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From Dmitriy Lyubimov <>
Subject Re: ALS and SVD feature vectors
Date Wed, 04 Sep 2013 18:45:19 GMT
On Wed, Sep 4, 2013 at 11:33 AM, Koobas <> wrote:
> Let me rephrase.
> Suppose I did ALS decomposition of a matrix.
> Suppose I don't want to produce recommendations
>   (by calculating XY').
> Suppose I want to find users with similar preferences
>   (by calculating XX').
> Should the correlation of a user with himself be 1.0?

i take it you meant dot-self, not really correlation (in Pearson
sense). The answer is no, and dot-self is not a [good] measure of
similarity -- for the reasons you've mentioned, if nothing else.
People use cosine similarity or tons of other metrics such as Tanimoto
distances to assess real similarity in the user space and get a more
realistic similarity measure. But I am not sure if Mahout directly
assesses user-user similarities; i think stuff like RowSimilarityJob
is really user-product only.

> If the answer is "yes", that means that the user-feature
> vectors in X should be normalized, i.e., scaled to have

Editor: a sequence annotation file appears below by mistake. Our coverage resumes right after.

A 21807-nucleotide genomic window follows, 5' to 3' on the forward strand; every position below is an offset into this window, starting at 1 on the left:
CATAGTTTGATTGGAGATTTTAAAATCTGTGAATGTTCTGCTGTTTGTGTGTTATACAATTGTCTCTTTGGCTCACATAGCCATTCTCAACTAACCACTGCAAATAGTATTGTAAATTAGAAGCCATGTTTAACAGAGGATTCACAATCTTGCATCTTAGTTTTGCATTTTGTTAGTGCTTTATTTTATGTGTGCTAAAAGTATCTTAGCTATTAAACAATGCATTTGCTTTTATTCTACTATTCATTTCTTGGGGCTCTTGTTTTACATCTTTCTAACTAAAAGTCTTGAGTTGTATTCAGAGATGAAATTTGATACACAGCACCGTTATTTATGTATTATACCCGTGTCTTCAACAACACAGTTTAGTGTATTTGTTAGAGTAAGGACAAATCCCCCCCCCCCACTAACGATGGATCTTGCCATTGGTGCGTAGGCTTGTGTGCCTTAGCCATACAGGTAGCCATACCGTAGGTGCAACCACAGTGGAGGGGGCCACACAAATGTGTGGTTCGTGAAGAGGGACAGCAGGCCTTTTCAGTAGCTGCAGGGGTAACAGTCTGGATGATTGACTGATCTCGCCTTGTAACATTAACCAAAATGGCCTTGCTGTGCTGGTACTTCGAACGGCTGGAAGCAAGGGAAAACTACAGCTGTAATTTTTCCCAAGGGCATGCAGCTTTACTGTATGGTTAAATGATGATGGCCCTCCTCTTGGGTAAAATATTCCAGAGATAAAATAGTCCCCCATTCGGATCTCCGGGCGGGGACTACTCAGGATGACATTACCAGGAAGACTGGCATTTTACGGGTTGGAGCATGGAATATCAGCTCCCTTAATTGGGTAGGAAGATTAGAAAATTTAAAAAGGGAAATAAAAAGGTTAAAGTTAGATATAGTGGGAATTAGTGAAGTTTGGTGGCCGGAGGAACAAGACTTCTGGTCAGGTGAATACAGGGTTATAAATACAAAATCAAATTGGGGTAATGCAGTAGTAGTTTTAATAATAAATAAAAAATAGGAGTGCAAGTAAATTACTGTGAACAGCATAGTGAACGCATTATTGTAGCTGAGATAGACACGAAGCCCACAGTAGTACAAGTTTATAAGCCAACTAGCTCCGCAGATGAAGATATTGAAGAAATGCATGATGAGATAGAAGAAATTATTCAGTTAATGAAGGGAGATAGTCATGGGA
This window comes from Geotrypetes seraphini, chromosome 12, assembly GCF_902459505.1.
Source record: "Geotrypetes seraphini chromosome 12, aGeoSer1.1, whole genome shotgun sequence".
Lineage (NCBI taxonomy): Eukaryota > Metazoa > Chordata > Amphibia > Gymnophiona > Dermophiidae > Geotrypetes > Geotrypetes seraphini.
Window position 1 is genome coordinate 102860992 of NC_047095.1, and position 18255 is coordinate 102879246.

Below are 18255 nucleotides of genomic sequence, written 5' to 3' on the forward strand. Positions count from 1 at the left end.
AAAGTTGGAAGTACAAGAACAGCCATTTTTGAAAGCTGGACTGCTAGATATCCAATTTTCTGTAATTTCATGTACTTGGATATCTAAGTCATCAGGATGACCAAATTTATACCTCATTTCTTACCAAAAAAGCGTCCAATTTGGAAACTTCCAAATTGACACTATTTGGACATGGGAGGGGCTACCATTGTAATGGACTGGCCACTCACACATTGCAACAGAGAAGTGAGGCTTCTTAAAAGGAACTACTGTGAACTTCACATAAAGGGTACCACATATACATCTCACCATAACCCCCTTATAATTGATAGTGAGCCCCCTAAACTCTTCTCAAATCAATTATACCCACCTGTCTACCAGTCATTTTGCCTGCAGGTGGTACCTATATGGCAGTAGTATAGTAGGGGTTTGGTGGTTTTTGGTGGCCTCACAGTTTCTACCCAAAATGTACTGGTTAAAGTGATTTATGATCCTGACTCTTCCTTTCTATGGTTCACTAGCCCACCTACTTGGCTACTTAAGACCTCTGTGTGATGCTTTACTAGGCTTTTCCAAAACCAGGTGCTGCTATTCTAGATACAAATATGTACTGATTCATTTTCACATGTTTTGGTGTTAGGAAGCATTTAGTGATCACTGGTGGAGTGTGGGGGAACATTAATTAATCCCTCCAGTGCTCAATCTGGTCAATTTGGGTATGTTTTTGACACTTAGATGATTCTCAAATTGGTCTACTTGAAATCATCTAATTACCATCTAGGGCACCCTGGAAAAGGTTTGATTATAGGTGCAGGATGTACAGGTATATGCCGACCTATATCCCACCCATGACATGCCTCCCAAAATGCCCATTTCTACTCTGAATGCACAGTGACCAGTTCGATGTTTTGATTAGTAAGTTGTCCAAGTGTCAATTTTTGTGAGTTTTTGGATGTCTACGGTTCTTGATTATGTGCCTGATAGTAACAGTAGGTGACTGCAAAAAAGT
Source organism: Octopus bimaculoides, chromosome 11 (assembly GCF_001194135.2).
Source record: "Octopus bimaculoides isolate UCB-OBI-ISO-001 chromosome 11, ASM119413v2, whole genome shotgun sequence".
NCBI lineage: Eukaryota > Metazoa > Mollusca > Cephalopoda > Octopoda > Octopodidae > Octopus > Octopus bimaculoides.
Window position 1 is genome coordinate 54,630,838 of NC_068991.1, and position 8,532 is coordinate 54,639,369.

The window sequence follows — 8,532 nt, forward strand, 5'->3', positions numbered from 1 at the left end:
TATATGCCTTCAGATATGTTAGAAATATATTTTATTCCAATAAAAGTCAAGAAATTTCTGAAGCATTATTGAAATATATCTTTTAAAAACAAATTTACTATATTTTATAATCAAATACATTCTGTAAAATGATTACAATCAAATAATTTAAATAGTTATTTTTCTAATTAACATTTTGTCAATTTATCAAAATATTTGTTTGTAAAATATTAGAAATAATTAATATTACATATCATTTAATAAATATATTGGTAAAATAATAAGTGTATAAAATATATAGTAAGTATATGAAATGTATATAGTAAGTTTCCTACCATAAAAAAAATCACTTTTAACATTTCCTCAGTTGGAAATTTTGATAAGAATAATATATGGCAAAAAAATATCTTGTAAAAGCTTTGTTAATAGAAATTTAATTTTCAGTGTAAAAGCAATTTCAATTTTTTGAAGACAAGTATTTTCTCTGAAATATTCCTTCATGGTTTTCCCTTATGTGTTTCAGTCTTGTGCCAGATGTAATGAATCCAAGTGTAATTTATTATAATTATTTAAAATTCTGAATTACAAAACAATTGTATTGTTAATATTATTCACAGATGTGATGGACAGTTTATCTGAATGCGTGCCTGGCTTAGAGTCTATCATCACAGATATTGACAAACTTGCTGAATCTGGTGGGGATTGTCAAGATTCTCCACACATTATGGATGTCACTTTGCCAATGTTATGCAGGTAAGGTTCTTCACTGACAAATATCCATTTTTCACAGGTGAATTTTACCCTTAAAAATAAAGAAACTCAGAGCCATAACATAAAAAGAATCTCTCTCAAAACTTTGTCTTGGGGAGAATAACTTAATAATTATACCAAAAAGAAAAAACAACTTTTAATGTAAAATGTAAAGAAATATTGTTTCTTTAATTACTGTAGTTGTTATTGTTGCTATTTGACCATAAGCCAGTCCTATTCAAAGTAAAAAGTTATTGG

> the length of 1.0.
> If the answer is "no" then a user can possibly correlate
> stronger with another user than himself.
> Which should it be?
> Which one is the case in Mahout?
> On Wed, Sep 4, 2013 at 1:59 PM, Dmitriy Lyubimov <> wrote:
>> On Wed, Sep 4, 2013 at 10:07 AM, Koobas <> wrote:
>> > In ALS the coincidence matrix is approximated by XY',
>> > where X is user-feature, Y is item-feature.
>> > Now, here is the question:
>> > are/should the feature vectors be normalized before computing
>> > recommendations?
>> if it is a coincidence matrix in a sense that there are just 0's and
>> 1's  no it shouldn't (imo). However, if there's a case of
>> no-observations then things are a little bit more complicated (in a
>> sense that preference is still 0 and 1 but there're confidence
>> weights. Determining weights (no-observation weight vs. degree of
>> consumption) is usually advised to be determined via
>> (cross)validation. However at this point Mahout does not support
>> crossvalidation of those parameters, so usually people use some
>> guesswork (see Zhou-Koren-Volinsky paper about implicit feedback
>> datasets).
>> >
>> > Now, what happens in the case of SVD?
>> > The vectors are normal by definition.
>> > Are singular values used at all, or just left and right singular vectors?
>> SVD does not take weights so it cannot ignore or weigh out a
>> non-observation, which is why it is not well suited for matrix
>> completion problem per se.

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